Some ADIs still permit early withdrawals if the depositor agrees to pay an early withdrawal fee, but these fees usually eat into the interest earned. If early withdrawal is a possibility, perhaps consider shorter term TDs or a mix of short, medium and long-term TDs to benefit from both high-interest earnings and liquidity.

Share market

The share market offers some of the best investments with higher returns but exposes the investor’s capital to greater risks due to the market’s volatility.

Share market investments may be found in exchanges like the Australian Securities Exchange (ASX), and require an authorised market participant, such as a full-service broker or a legitimate online trading account, to facilitate trades.

For those who have money to spare, they may want to lend it to institutions for a fixed period in exchange for regular interest payments. Bonds are low-risk investments that give bondholders guaranteed income in the form of interest payments for a fixed term.

Bond issuers pay bondholders the full amount of the face value upon maturity, along with the last coupon payment. This set-up makes bonds low-risk investments. However, the risk increases for bondholders who lend to issuers with lower credit ratings for higher interest rates.

In some cases, bondholders can sell their bonds in the middle of the term or the bond issuer can buy back the purchased bond. It is best to read the prospectus and understand the terms and conditions of specific bond issuances.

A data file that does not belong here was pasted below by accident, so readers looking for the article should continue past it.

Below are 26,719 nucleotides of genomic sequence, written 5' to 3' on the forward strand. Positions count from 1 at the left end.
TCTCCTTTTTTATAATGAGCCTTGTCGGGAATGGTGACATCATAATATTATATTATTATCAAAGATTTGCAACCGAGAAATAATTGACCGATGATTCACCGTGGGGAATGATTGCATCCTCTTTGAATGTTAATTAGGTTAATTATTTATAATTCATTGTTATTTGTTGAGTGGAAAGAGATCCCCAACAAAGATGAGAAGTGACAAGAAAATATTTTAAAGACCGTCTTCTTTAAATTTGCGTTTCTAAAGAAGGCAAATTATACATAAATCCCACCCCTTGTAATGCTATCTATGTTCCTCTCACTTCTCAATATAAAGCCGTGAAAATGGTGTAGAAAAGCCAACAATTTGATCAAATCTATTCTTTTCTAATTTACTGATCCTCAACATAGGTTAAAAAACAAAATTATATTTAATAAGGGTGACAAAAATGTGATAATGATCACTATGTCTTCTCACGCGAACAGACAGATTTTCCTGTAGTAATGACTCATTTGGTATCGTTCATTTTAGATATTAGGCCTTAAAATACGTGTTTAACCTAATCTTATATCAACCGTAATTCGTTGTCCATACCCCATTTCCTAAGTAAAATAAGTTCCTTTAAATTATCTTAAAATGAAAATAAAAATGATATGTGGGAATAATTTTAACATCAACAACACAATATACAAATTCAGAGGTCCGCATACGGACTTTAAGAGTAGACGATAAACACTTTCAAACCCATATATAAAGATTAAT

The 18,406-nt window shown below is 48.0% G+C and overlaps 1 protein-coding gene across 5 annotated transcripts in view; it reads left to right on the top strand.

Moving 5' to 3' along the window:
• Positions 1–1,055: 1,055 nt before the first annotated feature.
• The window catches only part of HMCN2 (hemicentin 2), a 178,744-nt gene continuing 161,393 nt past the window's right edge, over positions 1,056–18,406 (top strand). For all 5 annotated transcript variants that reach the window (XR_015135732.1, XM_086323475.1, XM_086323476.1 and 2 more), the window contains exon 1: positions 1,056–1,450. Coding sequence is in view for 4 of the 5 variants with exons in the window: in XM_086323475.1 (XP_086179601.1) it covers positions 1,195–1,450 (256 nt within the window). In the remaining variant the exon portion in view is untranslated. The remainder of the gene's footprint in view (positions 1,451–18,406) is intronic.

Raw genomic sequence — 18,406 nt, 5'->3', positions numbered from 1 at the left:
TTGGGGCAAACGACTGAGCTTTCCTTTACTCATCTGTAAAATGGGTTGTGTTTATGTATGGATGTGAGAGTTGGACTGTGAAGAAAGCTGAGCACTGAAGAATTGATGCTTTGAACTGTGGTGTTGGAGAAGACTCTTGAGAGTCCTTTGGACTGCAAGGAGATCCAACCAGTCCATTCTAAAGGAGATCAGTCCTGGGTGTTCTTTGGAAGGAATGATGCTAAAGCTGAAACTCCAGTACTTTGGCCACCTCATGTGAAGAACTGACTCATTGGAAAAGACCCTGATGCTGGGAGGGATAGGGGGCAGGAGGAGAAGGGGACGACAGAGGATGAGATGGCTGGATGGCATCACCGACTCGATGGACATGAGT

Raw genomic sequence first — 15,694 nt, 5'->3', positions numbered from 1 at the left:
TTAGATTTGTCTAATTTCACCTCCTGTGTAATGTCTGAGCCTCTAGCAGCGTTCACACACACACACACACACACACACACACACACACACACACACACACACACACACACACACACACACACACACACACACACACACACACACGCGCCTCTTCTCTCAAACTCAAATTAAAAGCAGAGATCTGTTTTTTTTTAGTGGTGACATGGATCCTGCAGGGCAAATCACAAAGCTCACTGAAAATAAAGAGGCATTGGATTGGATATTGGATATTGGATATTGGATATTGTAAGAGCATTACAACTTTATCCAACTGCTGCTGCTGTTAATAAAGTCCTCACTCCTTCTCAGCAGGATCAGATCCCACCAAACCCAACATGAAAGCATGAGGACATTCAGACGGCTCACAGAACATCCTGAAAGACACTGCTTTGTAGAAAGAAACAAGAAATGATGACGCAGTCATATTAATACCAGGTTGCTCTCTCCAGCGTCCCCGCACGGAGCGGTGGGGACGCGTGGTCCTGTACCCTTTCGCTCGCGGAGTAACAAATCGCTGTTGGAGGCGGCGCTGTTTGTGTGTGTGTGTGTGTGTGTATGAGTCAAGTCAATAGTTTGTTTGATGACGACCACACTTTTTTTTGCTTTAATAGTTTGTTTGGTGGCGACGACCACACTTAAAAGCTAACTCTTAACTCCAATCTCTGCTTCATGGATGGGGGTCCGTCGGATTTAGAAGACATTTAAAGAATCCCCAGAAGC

Bonds may be purchased and traded in the ASX like shares.

Purchasing company shares in the secondary market is a popular investment option for investors focused on capital growth. However, stocks pose a higher risk compared to bonds.

Stocks or shares are part-ownership of a business. They give the shareholder voting rights in important company matters and rights to profits given through dividend payments.
Dividend payments can be a regular source of income if the company remains stable and does not miss dividend payout schedules. However, not all issued shares pay dividends and dividend-paying companies are not required to make regular payments.

Another way shareholders profit from shares is if they buy low and sell high, but the ability to do so depends on the market conditions. Since the sharemarket can be volatile, shares are better suited to those who can tolerate more risks. Financial advisers recommend having a portion of the investment in shares to have a better defence against inflation.

Shares are liquid investments because shareholders can sell them as long as the market is open and there is someone willing to bid or buy the offered shares.

Index funds and exchange-traded funds (ETFs)
Since the share market is volatile, some investors prefer purchasing index funds or ETFs over individual company shares.

Both types of funds are composed of different companies packaged as one fund which tracks the performance of market indexes. What this means for investors is instant diversification of investments in one package, because they will essentially be buying a diversified portfolio.